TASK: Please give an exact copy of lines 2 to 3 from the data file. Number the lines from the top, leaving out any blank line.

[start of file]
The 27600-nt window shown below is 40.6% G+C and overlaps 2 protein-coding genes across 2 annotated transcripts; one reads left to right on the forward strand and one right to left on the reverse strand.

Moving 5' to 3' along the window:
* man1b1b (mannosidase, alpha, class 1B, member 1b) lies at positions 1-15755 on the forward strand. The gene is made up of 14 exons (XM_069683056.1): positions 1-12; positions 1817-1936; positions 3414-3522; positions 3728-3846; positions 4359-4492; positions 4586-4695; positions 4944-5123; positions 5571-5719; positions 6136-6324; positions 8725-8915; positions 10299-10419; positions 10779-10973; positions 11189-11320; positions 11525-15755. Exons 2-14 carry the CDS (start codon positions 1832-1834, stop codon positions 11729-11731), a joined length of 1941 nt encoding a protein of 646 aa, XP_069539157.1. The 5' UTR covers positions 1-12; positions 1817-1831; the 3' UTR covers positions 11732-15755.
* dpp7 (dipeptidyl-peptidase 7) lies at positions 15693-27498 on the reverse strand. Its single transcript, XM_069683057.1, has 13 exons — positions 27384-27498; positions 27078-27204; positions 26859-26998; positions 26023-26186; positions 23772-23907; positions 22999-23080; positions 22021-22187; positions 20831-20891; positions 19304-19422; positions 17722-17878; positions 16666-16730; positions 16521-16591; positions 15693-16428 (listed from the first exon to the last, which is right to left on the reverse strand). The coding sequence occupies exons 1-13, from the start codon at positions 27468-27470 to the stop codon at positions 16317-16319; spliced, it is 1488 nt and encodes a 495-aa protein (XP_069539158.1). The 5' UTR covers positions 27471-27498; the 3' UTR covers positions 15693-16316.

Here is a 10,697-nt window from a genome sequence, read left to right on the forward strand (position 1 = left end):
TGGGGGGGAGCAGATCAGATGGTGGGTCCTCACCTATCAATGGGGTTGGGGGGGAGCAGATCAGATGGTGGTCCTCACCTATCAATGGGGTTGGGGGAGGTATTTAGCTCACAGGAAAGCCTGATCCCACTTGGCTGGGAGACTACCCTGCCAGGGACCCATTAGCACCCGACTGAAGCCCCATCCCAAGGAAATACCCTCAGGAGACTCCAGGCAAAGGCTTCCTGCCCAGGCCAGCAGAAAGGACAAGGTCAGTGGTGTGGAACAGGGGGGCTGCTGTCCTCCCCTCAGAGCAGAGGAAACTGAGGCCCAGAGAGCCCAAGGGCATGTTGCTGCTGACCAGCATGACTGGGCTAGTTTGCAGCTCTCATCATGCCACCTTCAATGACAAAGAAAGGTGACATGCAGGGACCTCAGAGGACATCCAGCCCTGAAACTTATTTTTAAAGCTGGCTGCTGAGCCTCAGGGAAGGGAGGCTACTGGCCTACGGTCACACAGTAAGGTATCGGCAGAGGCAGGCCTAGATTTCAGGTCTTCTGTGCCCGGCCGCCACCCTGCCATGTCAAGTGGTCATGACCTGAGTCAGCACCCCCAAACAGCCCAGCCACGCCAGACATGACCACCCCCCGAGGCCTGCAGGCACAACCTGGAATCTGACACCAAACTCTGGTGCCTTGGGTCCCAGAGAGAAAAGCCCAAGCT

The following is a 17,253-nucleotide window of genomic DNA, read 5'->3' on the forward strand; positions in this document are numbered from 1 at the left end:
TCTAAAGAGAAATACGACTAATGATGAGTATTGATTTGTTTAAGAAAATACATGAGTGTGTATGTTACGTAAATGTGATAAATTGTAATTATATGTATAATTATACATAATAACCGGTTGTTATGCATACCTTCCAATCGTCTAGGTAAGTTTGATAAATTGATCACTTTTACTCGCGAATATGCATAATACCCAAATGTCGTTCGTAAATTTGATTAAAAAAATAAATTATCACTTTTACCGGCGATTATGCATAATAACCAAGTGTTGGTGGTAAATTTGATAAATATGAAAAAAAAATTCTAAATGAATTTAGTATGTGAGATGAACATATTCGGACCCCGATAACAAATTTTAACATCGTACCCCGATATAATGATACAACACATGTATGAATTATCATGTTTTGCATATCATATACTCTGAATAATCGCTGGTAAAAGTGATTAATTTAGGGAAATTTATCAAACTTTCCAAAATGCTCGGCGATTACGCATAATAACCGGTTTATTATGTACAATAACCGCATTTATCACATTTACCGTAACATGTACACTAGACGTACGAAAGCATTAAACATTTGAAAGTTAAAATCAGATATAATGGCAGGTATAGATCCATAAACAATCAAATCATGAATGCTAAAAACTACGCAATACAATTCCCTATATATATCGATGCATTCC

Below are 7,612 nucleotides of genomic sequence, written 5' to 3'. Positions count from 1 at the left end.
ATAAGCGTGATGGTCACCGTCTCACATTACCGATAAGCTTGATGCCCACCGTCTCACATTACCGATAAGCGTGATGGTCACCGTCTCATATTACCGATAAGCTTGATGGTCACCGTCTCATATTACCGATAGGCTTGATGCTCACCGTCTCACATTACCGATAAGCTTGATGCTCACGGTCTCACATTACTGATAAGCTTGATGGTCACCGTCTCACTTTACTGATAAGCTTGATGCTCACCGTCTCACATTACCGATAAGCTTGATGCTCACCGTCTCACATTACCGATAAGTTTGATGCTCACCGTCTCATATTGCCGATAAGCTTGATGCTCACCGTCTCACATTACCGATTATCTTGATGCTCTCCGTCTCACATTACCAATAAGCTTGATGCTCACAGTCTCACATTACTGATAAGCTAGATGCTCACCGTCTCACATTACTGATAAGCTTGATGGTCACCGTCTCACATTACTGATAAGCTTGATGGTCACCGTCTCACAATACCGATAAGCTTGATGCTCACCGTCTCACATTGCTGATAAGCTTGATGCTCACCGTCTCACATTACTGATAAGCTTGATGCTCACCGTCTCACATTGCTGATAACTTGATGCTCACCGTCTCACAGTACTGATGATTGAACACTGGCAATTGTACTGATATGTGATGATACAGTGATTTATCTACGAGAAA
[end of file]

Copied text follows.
Moving 5' to 3' along the window:
* man1b1b (mannosidase, alpha, class 1B, member 1b) lies at positions 1-15755 on the forward strand. The gene is made up of 14 exons (XM_069683056.1): positions 1-12; positions 1817-1936; positions 3414-3522; positions 3728-3846; positions 4359-4492; positions 4586-4695; positions 4944-5123; positions 5571-5719; positions 6136-6324; positions 8725-8915; positions 10299-10419; positions 10779-10973; positions 11189-11320; positions 11525-15755. Exons 2-14 carry the CDS (start codon positions 1832-1834, stop codon positions 11729-11731), a joined length of 1941 nt encoding a protein of 646 aa, XP_069539157.1. The 5' UTR covers positions 1-12; positions 1817-1831; the 3' UTR covers positions 11732-15755.